Earth, Comet To Meet

By Dave Cuomo, Willard Smith Planetarium Supervisor


On the morning of November 17, Earth will collide with a comet.

Well not exactly a comet but the debris left behind from a comet, in this case 55P/TEMPEL-TUTTLE. As Earth passes through this debris field the small objects will burn up in Earth’s atmosphere and we will see them as the Leonids Meteor shower.

Comets are chunks of ices mixed with minerals that are in highly elliptical orbits around the Sun. While the ice is mostly water, ice comets also contain other ices such as Carbon Monoxide, Carbon Dioxide, Methane and Nitrogen. As a comet gets closer to the Sun the heat starts to melt the ices and the solar wind blows the dust and gas away from the sun forming the well-known tail. Comets actually have two tails: the Ion, or Gas Tail directly pointing away from the Sun, contains the volatilized gas molecules blown away by the Sun’s heat and Solar Wind. The second tail is the dust tail and contains larger bits of dust and ice. These bits are the size of smoke particles and are also blown away by the solar wind. Larger particles about the size of sand grains or peas trail behind the comet. This trail of debris stays in orbit around the Sun. Once a year, as the Earth passes through the debris field, the tiny particles of dust hit the Earth’s atmosphere at upwards of 50,000 mph. These particles are no larger than a pea, but due to the great speeds involved, the heat generated causes them to burn up as bright streaks across the sky and are seen asmeteors.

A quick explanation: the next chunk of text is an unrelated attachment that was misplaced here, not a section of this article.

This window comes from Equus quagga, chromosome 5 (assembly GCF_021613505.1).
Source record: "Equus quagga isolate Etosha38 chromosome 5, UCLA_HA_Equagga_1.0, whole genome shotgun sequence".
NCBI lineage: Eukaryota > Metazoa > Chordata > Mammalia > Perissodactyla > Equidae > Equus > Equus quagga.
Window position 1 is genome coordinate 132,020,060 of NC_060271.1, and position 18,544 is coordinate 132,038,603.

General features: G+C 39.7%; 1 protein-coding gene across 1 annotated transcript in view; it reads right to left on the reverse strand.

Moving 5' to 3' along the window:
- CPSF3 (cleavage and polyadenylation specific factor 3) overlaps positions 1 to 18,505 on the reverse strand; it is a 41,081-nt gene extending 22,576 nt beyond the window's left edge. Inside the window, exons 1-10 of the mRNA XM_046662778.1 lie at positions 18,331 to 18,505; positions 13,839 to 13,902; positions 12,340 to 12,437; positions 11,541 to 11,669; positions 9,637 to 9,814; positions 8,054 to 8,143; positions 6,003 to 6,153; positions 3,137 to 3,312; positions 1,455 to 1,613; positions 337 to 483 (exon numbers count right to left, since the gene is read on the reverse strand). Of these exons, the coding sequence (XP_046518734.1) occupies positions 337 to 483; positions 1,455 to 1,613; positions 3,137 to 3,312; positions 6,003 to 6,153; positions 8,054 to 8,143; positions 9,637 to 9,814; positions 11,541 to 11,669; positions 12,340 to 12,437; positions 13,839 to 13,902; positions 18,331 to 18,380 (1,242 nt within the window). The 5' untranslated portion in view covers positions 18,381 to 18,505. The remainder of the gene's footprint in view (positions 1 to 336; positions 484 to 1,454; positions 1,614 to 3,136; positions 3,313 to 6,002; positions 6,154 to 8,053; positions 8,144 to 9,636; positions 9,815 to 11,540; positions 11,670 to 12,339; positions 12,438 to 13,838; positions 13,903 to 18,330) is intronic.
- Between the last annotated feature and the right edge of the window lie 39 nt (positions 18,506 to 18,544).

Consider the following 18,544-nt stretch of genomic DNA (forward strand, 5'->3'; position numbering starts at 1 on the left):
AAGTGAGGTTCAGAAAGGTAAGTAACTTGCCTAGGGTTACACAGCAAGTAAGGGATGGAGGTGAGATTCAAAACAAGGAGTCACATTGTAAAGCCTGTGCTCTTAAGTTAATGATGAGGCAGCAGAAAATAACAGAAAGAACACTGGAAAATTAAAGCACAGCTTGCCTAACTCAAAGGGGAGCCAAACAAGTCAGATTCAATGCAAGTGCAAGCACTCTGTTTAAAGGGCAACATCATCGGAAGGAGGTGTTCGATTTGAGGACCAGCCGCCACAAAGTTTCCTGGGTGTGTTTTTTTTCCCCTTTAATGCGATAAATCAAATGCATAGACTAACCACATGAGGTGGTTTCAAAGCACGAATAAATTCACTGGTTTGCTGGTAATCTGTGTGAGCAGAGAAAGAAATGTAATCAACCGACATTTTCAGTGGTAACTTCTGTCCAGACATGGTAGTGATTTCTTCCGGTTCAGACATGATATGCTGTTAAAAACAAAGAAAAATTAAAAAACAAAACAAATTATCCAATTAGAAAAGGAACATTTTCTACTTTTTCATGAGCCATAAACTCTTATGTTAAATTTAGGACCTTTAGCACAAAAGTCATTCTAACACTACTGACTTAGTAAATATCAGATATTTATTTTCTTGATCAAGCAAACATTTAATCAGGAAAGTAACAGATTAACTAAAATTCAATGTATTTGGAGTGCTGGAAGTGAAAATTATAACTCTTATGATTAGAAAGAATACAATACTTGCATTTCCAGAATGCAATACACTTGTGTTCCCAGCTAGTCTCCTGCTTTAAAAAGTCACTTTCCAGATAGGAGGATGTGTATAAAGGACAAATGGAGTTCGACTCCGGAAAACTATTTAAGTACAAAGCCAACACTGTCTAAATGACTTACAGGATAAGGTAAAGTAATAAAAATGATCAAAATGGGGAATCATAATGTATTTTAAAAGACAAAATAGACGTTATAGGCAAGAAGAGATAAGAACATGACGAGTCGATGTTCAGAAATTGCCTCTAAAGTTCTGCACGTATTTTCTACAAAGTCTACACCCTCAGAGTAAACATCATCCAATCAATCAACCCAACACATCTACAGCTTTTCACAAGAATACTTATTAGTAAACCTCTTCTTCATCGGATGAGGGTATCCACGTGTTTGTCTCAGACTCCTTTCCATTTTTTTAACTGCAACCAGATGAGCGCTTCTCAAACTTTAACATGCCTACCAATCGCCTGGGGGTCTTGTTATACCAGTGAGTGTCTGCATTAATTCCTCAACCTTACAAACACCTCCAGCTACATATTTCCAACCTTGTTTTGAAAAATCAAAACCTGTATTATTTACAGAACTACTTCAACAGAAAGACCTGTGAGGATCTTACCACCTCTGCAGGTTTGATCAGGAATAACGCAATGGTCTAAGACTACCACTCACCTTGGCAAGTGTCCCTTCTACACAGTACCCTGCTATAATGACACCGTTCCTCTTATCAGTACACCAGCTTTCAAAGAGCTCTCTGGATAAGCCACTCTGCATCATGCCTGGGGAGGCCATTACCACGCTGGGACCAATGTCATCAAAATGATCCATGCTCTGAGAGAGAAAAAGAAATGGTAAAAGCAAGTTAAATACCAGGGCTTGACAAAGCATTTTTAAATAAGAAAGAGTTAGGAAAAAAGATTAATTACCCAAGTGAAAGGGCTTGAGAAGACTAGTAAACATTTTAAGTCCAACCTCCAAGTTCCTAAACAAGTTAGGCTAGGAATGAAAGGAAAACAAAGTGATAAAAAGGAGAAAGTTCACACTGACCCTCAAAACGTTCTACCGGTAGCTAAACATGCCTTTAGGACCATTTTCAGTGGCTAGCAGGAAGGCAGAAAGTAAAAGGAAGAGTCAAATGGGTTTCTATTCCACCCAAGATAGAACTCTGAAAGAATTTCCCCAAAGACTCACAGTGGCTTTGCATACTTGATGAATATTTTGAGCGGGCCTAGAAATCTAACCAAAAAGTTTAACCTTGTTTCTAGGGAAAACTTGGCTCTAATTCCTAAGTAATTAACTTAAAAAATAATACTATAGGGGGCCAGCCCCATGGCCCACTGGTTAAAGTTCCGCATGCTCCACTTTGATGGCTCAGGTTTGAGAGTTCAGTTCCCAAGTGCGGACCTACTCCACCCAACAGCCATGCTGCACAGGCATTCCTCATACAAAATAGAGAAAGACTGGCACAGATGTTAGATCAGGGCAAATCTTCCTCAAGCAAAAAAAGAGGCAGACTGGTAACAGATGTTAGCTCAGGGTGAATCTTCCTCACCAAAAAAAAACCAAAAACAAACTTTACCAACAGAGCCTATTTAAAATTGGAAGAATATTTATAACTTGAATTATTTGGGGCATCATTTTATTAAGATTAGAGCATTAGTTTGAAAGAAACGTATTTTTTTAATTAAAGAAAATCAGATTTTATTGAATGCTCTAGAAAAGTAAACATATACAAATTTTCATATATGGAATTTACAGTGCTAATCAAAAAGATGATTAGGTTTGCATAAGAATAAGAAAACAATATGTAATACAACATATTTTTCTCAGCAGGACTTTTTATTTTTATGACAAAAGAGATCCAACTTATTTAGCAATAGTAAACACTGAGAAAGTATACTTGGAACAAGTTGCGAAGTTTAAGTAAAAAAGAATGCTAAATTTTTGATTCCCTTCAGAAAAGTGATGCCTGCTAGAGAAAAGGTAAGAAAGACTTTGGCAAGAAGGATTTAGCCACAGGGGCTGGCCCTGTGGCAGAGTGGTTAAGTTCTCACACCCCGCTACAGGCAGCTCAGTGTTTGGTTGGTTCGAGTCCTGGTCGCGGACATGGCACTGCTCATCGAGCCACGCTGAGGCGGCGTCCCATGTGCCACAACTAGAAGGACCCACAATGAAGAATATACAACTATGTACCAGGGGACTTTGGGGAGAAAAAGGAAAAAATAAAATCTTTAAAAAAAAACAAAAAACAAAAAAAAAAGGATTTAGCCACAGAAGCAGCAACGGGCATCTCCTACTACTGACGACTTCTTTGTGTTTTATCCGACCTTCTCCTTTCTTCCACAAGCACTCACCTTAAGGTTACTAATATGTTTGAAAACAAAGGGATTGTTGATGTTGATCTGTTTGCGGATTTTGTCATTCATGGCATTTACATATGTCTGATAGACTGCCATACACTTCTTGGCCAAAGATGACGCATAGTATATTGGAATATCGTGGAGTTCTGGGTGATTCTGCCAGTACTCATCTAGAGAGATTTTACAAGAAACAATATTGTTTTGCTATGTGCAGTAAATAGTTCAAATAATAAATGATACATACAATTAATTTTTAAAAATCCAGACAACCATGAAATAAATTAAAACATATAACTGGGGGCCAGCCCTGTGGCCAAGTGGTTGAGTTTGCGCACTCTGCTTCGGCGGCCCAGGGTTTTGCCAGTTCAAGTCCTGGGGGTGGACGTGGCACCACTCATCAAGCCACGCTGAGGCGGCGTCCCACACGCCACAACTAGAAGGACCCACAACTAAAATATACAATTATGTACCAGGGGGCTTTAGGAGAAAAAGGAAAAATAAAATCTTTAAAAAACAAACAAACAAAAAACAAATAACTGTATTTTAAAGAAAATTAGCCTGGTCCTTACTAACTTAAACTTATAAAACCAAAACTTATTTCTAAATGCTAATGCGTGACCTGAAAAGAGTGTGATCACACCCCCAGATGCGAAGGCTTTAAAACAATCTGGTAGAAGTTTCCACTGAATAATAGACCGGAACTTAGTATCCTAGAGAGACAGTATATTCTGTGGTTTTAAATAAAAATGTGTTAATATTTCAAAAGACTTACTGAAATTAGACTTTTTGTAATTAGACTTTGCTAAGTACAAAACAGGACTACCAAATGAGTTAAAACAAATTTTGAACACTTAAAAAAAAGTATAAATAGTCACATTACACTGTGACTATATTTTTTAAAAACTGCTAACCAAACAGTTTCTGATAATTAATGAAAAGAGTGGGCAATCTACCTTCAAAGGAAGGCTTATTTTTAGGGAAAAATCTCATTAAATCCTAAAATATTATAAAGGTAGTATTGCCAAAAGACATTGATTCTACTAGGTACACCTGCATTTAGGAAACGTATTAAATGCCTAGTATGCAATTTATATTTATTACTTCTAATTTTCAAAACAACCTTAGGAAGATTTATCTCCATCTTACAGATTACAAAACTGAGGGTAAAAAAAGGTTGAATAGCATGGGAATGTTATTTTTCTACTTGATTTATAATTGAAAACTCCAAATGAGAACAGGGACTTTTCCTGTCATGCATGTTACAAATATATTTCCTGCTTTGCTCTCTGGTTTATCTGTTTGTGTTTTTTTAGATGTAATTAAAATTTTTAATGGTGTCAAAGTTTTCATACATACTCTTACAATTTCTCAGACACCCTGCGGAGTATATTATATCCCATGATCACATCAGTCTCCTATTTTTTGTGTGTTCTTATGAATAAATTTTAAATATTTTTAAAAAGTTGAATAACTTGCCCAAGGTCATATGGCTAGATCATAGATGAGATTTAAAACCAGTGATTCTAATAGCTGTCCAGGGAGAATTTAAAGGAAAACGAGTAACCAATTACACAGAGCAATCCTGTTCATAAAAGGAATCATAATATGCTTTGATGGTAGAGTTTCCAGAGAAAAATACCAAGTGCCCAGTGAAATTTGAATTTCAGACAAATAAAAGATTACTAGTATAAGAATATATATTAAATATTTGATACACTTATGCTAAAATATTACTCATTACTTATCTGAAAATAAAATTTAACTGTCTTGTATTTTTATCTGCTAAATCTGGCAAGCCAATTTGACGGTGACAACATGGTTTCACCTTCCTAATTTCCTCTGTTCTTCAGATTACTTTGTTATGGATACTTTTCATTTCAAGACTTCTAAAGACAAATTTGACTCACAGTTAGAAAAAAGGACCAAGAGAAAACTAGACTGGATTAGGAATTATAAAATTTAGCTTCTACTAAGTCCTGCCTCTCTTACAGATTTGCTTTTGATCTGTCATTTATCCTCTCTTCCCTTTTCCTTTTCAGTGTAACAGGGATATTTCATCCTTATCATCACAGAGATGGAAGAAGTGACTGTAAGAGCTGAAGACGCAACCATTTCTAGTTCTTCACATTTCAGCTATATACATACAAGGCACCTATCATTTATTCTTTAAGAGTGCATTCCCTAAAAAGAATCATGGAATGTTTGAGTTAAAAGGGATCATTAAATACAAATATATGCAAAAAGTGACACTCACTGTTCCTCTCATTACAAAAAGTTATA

To see the Leonid Meteor shower, go to a dark sky location looking towards the East. Best viewing will be on the mornings of November 17 & 18 between 1:00 a.m. and 2:00 a.m.  As you look to the East, you will see a bright Jupiter just rising and above that you will see the stars of the constellation Leo. The meteors will radiate out from the area of the lion’s neck and head. This gives the meteor shower it’s name.

Meteoroid: A small piece of rock or metal traveling in space.

Meteor: When a meteoroid hits the Earth’s atmosphere it changes into a meteor. It burns up due to friction with the atmosphere and can be seen as a bright light streaking across the sky.

Meteorite: Sometimes a large enough object will survive entry and land on Earth. This is a Meteor. Meteors will often have a chared exterior called the fusion crust. Metallic meteorites can appear visibly melted. Correctly identifying a meteor can be tricky and even experts can be confused.